February. Week seven of term. Thursday, 8:30am.
In every other second term that’s ever been, right about now you would start to feel like maybe you’re coming down with something. Legs aching in the aftermath of another Wednesday Players and a deep-set lingering hangover, the only place you’d feel like hobbling to is the nearest Tesco. You’d pick up the essentials: bread, lozenges and fresh orange juice (if the budget allowed). Then you would retreat limply to your bed, emerging only for essential purposes: seminars or the Swan, potentially attending both in pyjamas.
But this is not any other second term, this is second term in Lockdown. Weary limbs and pounding headaches have been seamlessly replaced by creeping claustrophobia and chronic cabin-fever. A slump on the sofa sounds stifling, a day spent indoors seems oppressive. You need an escape, and quick. Otherwise, as much as you absolutely adore your housemates, you may be forced, through no fault of your own, to kill them.
If this sounds remotely familiar (hopefully omitting the murderous thoughts part) then I believe I have found the solution:
A good walk.
And yes, I will readily admit, this is far from a novel concept. However, seeking solace in pretty much our only remaining legal pastime, I took up walking in a big way this January. And I have not been disappointed. So, whether you’re looking for some open-air exercise, an escape, or just a new mode of procrastination, here are three of my favourite Durham walking routes you should try…
An amble and a ramble:
Duration: 35 minutes of casual strolling.
From Market Square head up the Bailey towards the cathedral. Pop into Flat White to grab a coffee or, if you’re keen to avoid a lengthy and babbling que of semi-familiar faces and it happens to be the weekend try Café-dral, just a little further up on your right. Then continue up the Bailey, turn left just after Hatfield (not into Hatfield, fortunately!) and mosey on down one of the more scenic side streets in Durham before crossing over the SU bridge. Turn right along the road before turning right again as though you’re going to Church (don’t worry, you’re not). Stick to the little path that drops down to the left behind the graveyard (scenic) and follow it down towards the river, keeping an eye out for the little waterfall on your left. Turn right over the Prebends bridge before following the path to your left, following the right forks until you pop out on Palace green, meandering across to re-join the Bailey heading back into town.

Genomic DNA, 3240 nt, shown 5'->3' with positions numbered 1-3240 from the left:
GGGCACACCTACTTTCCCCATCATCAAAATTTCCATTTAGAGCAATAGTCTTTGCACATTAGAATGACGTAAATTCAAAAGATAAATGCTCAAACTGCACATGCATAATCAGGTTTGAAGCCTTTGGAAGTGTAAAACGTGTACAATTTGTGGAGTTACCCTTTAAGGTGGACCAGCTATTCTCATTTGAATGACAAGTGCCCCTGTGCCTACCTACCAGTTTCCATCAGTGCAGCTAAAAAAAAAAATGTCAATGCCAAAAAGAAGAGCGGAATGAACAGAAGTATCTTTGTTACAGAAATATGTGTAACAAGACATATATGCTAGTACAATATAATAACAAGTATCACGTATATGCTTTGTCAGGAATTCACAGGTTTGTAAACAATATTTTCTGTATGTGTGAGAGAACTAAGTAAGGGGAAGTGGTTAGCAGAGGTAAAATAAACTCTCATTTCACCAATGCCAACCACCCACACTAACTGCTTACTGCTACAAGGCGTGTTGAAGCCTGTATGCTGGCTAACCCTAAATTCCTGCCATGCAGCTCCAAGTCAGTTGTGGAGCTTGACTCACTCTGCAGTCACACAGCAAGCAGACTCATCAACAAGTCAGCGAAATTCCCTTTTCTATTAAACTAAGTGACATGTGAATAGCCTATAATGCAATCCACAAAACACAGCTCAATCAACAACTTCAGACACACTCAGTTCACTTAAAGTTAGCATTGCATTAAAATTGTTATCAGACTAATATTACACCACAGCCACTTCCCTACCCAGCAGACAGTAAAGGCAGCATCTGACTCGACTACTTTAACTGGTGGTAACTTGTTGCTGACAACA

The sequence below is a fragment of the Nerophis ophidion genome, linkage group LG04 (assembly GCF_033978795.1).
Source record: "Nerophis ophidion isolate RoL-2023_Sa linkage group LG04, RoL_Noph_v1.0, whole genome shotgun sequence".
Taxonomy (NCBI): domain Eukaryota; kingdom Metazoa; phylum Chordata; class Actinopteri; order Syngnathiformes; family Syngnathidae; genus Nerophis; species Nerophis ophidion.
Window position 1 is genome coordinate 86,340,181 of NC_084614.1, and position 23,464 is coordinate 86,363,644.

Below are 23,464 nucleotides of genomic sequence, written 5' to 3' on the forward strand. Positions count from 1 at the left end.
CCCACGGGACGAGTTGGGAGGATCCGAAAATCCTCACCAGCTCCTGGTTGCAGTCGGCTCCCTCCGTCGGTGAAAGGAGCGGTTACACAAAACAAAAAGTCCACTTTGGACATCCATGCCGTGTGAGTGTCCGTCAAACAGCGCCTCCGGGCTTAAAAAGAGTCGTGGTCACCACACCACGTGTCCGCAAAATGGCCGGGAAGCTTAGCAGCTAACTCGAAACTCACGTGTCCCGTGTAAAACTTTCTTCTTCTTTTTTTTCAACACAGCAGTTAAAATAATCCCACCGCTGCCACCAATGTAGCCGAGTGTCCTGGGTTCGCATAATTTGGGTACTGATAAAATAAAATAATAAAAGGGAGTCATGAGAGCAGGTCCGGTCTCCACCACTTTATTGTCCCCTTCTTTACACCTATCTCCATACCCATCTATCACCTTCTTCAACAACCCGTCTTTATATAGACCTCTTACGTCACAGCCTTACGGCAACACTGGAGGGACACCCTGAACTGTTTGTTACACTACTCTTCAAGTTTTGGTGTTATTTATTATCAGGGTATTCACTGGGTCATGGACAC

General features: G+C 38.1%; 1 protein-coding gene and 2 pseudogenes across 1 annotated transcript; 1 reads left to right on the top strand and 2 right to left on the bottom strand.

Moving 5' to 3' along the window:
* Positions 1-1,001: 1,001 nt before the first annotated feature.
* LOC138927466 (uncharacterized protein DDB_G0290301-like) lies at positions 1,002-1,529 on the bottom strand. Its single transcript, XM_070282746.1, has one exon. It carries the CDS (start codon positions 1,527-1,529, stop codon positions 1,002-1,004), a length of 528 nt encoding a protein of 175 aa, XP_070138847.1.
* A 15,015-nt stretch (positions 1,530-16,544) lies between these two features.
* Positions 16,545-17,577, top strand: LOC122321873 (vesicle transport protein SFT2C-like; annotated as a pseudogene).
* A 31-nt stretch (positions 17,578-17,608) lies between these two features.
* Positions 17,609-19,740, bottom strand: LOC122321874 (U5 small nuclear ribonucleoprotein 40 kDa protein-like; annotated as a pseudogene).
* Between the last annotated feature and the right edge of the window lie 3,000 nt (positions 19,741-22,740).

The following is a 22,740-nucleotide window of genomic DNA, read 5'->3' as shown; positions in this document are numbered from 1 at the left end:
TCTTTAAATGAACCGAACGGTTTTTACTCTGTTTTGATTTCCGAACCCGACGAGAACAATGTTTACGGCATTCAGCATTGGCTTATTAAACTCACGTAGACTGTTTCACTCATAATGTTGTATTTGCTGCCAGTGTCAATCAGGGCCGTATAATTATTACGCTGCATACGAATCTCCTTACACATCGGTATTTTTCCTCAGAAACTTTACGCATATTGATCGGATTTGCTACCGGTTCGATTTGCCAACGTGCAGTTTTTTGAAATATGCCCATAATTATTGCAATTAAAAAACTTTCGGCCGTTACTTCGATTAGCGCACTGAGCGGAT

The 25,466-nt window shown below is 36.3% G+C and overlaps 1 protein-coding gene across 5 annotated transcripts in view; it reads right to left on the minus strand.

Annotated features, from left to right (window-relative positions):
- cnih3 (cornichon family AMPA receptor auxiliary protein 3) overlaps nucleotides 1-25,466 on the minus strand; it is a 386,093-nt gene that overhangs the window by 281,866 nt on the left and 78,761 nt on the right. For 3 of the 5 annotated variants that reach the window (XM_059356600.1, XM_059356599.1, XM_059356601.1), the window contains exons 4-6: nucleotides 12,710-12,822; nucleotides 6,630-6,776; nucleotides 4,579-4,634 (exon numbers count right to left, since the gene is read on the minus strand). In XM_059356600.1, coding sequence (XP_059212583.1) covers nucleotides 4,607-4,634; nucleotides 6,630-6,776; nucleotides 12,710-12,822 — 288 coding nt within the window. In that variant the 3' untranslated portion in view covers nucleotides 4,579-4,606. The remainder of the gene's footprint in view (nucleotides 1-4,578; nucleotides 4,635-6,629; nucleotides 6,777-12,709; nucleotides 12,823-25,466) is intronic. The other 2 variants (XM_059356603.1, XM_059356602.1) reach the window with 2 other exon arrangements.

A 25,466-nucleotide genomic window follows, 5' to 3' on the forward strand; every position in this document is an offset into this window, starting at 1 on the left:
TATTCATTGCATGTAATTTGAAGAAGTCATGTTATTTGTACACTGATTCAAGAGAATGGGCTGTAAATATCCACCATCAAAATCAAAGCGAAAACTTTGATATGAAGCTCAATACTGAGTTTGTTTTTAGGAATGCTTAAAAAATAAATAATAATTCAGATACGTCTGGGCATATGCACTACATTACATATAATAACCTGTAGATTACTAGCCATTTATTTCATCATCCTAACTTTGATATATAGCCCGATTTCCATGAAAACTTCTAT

Just beyond the river bend!:
Duration: 45 minutes, at a steady pace.
Starting at Framwellgate bridge, head towards Market Square. If you’re keen for coffee, check out Treats, the slender fluorescent turquoise establishment on your left (literally impossible to miss!) and you won’t regret it (sidenote: their cherry and almond scone is actually life changing – no word of a lie. You’re welcome). Pass through Market Square and head up the Bailey, turning left over Elvet bridge, tactically avoiding the mournful gaze of The Swan’s darkened windows. Continue straight up Elvet road past the philosophy and sociology departments before turning left, down a short flight of oddly spaced steps and along a path that joins the river and turn right towards the mildly intimidating metal cow (if anyone knows the meaning of this mysterious beast, I am most intrigued). Continue on until you meet the Durham boat club on your left. Emerging through a potholey carpark, take the path to your left through a thick cluster of trees and continue along the river towards Maiden Castle. Cross rickety wooden plank bridge (rickety is a compliment here, walk swiftly with any droppable possessions held firmly in your pockets. And be gentle, don’t enrage her – she is bouncy, and you will fall over). Turn left and loop back along the path keeping the river on your left. Pass Hild Bede before crossing over the green bridge and winding up the short road to your right to re-join Elvet road, heading back towards town.